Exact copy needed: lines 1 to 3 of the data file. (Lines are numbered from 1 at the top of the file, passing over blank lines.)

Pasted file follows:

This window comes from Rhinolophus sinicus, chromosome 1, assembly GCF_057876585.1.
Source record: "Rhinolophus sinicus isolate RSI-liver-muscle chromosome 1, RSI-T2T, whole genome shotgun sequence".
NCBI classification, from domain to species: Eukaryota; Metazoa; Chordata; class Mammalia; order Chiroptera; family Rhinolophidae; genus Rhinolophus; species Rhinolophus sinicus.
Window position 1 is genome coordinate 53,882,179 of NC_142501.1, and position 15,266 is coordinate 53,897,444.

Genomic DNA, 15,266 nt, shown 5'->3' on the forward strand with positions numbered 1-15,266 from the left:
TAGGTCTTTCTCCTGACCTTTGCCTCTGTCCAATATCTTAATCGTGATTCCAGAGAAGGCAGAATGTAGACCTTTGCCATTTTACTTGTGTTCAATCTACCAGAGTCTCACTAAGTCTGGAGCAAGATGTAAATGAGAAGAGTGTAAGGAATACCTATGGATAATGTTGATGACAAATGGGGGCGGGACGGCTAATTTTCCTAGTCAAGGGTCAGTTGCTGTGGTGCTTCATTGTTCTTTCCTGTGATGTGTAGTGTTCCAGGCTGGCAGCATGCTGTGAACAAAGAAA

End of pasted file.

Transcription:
This window comes from Rhinolophus sinicus, chromosome 1, assembly GCF_057876585.1.
Source record: "Rhinolophus sinicus isolate RSI-liver-muscle chromosome 1, RSI-T2T, whole genome shotgun sequence".
NCBI classification, from domain to species: Eukaryota; Metazoa; Chordata; class Mammalia; order Chiroptera; family Rhinolophidae; genus Rhinolophus; species Rhinolophus sinicus.